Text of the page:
- Isaiah 7:14 adds to that promise by declaring that one of the signs of the Messiah would be that he would be born of a virgin. In these genealogies, it is very clear that Jesus was not born of Joseph AND Mary, but of Mary only.
- The genealogy even addressed the small issue of the curse on Jechoniah. Matthew makes it clear that although Joseph was part of the cursed line, Jesus came through Mary.
- God’s message never changes, and He always keeps His Word!
- I think the second purpose is to show that God is not embarrassed to be associated with sinners. Scattered throughout the stories of the lives of those through whom Jesus descended are broken people and sinners of every kind. Jesus came for the purpose of saving sinners.
- Like Abraham, reasoning/thinking /making decisions based on what God has said, not according to how he felt or what he wanted. (Willing to sacrifice Isaac, reasoning on the promise, without wavering that God would keep his promise no matter what)
- Like Isaac and Jacob, holding on to God’s promises, never letting go of them, and passing them on to their children.
- Like Joseph, living for the greater reward of God’s promises to come, and not settling for the temporary pleasures and possessions of this world, even though they were the grandest in all of Egypt.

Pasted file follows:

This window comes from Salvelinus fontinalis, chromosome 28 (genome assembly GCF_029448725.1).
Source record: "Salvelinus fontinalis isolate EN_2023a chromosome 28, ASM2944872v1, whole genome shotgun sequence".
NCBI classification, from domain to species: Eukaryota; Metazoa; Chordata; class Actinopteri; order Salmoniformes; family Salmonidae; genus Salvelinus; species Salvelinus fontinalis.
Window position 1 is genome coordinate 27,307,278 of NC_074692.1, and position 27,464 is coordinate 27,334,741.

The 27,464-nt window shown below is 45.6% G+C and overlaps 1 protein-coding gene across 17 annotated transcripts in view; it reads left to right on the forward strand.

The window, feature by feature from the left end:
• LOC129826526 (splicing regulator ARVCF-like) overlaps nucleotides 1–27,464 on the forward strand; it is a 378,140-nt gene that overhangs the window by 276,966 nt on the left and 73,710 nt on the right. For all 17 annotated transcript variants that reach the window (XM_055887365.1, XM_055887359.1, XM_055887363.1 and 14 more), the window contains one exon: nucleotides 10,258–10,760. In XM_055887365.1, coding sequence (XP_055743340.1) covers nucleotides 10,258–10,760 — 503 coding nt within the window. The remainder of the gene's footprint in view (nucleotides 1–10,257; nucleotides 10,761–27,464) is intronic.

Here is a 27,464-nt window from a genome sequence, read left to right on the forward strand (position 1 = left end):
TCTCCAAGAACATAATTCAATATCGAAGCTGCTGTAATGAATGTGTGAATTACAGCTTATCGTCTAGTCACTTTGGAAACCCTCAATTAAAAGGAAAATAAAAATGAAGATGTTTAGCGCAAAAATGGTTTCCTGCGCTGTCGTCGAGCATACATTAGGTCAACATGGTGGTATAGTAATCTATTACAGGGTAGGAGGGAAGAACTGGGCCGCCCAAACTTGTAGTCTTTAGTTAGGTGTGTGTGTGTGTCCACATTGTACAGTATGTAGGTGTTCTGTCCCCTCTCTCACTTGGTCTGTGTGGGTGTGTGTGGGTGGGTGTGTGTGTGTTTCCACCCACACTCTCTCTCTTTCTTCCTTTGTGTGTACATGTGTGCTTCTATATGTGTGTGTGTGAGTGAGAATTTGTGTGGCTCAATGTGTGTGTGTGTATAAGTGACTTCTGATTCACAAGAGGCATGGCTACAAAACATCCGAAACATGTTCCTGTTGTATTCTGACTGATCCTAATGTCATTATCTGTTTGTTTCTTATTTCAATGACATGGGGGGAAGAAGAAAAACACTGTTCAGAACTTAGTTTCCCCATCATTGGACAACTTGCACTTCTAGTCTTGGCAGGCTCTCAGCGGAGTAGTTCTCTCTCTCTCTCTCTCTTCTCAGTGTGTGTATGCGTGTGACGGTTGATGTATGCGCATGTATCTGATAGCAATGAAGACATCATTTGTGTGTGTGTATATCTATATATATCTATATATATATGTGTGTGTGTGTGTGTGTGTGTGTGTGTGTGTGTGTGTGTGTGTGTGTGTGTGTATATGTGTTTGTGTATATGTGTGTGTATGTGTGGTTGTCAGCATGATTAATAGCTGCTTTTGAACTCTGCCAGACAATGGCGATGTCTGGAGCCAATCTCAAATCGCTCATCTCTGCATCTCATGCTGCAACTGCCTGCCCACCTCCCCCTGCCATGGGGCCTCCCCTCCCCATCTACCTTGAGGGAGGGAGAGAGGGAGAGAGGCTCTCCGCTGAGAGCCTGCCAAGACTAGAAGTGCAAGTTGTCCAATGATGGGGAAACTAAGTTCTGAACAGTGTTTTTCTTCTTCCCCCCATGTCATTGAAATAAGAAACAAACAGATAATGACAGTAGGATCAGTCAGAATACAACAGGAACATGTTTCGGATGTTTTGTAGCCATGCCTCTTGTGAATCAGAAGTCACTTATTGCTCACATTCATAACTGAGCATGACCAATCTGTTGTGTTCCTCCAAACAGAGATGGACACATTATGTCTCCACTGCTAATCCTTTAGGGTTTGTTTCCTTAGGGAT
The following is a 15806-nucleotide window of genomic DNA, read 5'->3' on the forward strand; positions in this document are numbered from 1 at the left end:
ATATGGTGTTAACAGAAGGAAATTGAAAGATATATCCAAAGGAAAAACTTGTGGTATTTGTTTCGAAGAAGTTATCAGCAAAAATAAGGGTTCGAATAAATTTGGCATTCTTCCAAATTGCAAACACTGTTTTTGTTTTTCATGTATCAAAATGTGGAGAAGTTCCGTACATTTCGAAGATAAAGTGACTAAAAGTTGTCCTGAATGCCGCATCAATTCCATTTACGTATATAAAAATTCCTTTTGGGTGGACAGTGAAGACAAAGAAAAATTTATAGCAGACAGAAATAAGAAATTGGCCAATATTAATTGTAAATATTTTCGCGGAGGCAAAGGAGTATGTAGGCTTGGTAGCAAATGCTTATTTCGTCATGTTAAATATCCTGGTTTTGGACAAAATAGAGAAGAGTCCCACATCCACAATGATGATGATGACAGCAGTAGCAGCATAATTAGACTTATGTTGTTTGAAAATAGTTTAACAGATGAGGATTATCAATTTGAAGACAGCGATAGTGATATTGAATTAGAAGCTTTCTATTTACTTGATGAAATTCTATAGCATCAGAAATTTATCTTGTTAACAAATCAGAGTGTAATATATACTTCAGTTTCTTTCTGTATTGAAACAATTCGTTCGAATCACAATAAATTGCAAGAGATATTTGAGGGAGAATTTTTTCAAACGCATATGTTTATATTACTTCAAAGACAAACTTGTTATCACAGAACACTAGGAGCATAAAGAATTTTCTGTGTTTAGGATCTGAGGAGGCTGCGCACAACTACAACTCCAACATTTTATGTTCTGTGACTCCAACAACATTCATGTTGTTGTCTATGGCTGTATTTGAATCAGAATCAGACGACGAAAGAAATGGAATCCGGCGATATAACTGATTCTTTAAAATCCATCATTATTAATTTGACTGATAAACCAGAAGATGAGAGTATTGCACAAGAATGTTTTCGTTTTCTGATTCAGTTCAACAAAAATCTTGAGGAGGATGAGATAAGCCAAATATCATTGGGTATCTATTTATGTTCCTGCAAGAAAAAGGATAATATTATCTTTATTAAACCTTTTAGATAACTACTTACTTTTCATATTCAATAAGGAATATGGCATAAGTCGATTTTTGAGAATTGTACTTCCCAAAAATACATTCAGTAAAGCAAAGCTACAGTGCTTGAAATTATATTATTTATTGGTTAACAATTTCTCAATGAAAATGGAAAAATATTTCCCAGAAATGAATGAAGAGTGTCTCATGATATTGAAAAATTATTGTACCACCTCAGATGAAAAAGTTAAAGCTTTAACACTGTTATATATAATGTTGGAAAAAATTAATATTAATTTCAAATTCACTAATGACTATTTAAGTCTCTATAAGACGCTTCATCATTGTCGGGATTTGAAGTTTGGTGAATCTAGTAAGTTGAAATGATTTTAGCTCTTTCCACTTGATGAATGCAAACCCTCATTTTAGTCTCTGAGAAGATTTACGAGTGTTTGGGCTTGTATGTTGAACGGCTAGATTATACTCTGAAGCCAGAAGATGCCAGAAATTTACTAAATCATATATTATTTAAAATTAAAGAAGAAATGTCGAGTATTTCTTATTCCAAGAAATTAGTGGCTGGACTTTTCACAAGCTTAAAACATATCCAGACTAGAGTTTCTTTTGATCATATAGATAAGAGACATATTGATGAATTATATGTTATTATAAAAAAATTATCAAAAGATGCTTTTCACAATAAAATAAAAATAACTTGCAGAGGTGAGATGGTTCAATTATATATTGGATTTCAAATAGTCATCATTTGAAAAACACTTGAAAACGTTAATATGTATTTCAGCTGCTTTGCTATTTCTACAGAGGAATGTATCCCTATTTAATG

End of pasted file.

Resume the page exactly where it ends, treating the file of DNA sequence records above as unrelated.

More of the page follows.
How confident am I in God’s Word. Over the past couple months we have been looking at the stories of the heroes of faith in Hebrews 11. We defined faith as “believing what God has said in the past, and the promises He has fulfilled, and living today, believing he will do the same.”
Living by faith is living based on what God has said, even when we don’t see the evidence of it today. God always keeps His promises. His promises never change! Through all those years, through all those generations, God was at work to fulfill His promise. In the midst, He is not embarrassed to be associated with foreigners and sinners. He came to save all of us. Jesus truly is the savior of the world!
The Power; Declarations of Truth:
- Jesus came to save sinners. I agree with Paul when he said, “I am the chief of sinners.”
- God’s word and His promises never change. He always keeps his word
- To live by faith, God’s word comes first, then circumstances need to viewed from the perspective of what God has said.